NY MTA Upping Service On L Train To Reduce "Sardine Crush" Of Riders

Monday, June 11, 2012 - 08:11 PM

It's not uncommon for riders during the morning rush to let an overcrowded L train go on without them. (Runs With Scirssors/flickr)

(New York, NY - WNYC) Several New York City subway lines are at or above capacity. Relief is coming for some riders because of technology.

The chronically overcrowded L train, which connects Manhattan to Brooklyn's fastest growing neighborhoods, is now running 98 more times a week. The NY Metropolitan Transportation Authority just finished installing a new radio-based signal system that allows trains on the line to travel closer together and, as a result, more frequently.

Brooklyn Democratic District Leader Lincoln Restler, who joined elected officials at a press conference outside the Bedford Avenue stop in Williamsburg, Brooklyn, said it's about time. "The complaint I receive most frequently about quality of life for Williamsburg residents is L train service," he said. "It is terrible. We've been unable to fit onto trains for too long."

Ridership on the L train has grown 141 percent since 1998 because of a population boom in Williamsburg and Greenpoint, the chosen enclaves of NYC's hipster set and more recently, a hub of new condo construction. It's not unusual for riders during the morning rush to let a packed train pass because there's no room to board it.

The NY MTA announced a plan to increase service on the line eight months ago, which led to a squabble with its largest union over why the new schedule would take so long to implement.

Riders will now see 16 more trains on weekdays and 18 more trains over the course of a weekend.

The MTA says, during the morning rush, customers can shave 30 seconds off their wait with trains now arriving every 3 minutes. Non-rush hour weekday riders, as well as Saturday night revelers, can expect a train every six minutes, down from 7 ½ minutes. And Sunday evening straphangers can expect a train every 6 minutes, down from 8 ½ minutes.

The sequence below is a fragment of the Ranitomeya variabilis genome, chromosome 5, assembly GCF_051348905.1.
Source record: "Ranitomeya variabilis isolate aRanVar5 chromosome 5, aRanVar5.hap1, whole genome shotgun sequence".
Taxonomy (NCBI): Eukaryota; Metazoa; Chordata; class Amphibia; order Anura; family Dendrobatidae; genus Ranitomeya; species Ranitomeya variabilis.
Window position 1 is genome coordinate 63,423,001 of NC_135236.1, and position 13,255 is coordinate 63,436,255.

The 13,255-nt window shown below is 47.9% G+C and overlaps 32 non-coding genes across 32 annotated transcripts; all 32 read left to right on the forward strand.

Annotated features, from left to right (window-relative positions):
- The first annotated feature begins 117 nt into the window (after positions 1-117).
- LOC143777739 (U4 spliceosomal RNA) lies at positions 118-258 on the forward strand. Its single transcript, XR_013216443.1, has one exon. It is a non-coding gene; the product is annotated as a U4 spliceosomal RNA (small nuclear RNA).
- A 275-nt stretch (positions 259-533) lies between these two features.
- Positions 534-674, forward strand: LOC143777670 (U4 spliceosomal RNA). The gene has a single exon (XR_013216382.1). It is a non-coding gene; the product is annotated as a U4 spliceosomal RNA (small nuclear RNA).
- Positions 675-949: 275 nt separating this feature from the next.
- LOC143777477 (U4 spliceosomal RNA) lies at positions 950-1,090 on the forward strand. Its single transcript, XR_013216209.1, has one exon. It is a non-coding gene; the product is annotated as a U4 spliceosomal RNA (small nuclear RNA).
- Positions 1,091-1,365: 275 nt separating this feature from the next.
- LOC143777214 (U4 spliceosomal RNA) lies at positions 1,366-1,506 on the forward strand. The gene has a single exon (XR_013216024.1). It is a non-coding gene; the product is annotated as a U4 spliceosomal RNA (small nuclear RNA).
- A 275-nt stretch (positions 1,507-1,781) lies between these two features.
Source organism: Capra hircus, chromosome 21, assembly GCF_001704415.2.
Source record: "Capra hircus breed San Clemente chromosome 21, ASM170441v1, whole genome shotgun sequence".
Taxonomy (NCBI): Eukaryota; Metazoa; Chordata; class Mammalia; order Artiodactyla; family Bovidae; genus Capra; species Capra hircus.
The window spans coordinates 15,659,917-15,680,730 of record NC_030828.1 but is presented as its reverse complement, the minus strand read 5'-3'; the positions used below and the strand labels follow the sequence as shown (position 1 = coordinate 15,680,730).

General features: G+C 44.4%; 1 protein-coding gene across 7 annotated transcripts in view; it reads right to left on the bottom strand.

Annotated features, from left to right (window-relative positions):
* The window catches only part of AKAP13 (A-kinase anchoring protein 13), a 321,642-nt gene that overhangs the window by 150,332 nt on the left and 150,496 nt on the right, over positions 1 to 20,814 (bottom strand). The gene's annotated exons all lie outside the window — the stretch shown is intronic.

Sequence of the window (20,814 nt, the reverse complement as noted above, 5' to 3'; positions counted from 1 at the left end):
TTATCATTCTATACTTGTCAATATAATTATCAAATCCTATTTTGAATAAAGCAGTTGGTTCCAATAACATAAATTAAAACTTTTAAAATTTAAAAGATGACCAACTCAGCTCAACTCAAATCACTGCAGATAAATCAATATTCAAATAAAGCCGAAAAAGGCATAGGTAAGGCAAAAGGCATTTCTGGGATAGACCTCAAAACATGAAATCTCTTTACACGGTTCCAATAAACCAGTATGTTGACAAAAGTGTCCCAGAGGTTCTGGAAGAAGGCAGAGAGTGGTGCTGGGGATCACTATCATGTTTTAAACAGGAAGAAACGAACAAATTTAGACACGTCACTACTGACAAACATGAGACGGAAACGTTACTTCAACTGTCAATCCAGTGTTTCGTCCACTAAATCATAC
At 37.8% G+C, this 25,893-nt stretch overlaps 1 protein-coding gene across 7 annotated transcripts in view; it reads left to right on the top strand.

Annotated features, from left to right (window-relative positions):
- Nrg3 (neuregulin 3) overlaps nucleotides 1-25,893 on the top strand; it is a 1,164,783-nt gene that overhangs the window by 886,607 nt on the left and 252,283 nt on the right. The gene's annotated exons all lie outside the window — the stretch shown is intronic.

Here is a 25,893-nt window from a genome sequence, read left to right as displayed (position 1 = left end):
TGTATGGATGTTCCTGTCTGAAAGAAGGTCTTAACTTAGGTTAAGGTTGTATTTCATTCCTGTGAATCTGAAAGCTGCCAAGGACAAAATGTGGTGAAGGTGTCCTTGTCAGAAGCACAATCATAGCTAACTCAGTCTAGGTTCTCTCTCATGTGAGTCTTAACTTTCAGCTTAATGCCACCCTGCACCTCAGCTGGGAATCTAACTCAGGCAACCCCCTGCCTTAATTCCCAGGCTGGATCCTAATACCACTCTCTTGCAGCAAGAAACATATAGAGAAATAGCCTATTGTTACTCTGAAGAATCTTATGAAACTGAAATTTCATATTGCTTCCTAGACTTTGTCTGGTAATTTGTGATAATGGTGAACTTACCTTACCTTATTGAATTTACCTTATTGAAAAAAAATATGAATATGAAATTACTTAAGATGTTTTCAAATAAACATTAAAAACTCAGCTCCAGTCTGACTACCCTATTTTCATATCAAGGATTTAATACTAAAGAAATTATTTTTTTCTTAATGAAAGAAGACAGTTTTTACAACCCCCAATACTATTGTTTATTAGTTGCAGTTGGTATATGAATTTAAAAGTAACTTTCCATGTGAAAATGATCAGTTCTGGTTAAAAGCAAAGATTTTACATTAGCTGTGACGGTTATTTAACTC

State Senator Daniel Squadron said those improvements should lessen claustrophobia on the line. "That means that you're going to spread out that sardine can crush. It'll still be standing room only but it'll at least get us below over-capacity."

The NY MTA said the added service will cost $1.7 million annually.


Comments [4]

Philip McManus from Rockaway Park, Queens

Our leaders in government need to wake up and support faster transportation before we lose jobs and tax revenues.
The disastrous delays and overcrowding to get to the Super Bowl by mass transit is an illustration of the crisis.

We need faster transportation options asap. We need more buses, trains, ferries, carpooling, bikes, HOV lanes, express buses to Manhattan and new buses and trains from the Bronx to Queens to Brooklyn to Staten Island.

Imagine the business and jobs created and the unity for our City.
Imagine if everyone in the City could get to any neighborhood within the City within one hour by public and private transit.

Do you think this would save time and money for everyone?

We need to use every possible roadway, highway, bridge, tunnel, waterway and unused train tracks like the Queens Rockaway Beach Line and TriBoro RX.

I refuse to exclude any transit options to get around. Everyone uses a car once in a while especially when they go shopping.

I'm a proponent of faster transportation and expanding our transit system across the region so people can be more productive at work, home, and their communities.

Thank you to Assemblyman Phil Goldfeder and Assemblywoman Nily Rozic, New York Daily News, Congressmen Meeks and Jeffries, State Senator Avella, Queens Community Boards 5 and 14 for their support of faster, better transportation.

Please ask your family and friends and commuters to sign our petitions to support the Reactivation of the Queens Rockaway Beach Line, the New Queens Crosstown, eliminate the toll on the Queens Cross Bay Veterans Memorial Bridge for everyone and expand the Queens Rockaway Ferry:


Philip McManus
Queens Public Transit Committee


Feb. 03 2014 11:36 AM

I am not sure you know what a hipster is.

Jul. 31 2012 02:25 PM

The poor dears moving into NYC from the Mid-West, pushing out Polish and German folks who have raised families there for decades and can no longer afford to. Imagine having to stand on the L train, let alone wait 8.5 mins for the next one to swiftly carry you away to your Broadway musical and/or peticure appointment. My heart goes out the the fragile man-purse wearing hipsters and their crazy Bieber-hair styling ways.

Jun. 12 2012 05:27 PM

"Hipster" comments are inane, vacuous, and SO OVER.

Jun. 11 2012 09:32 PM

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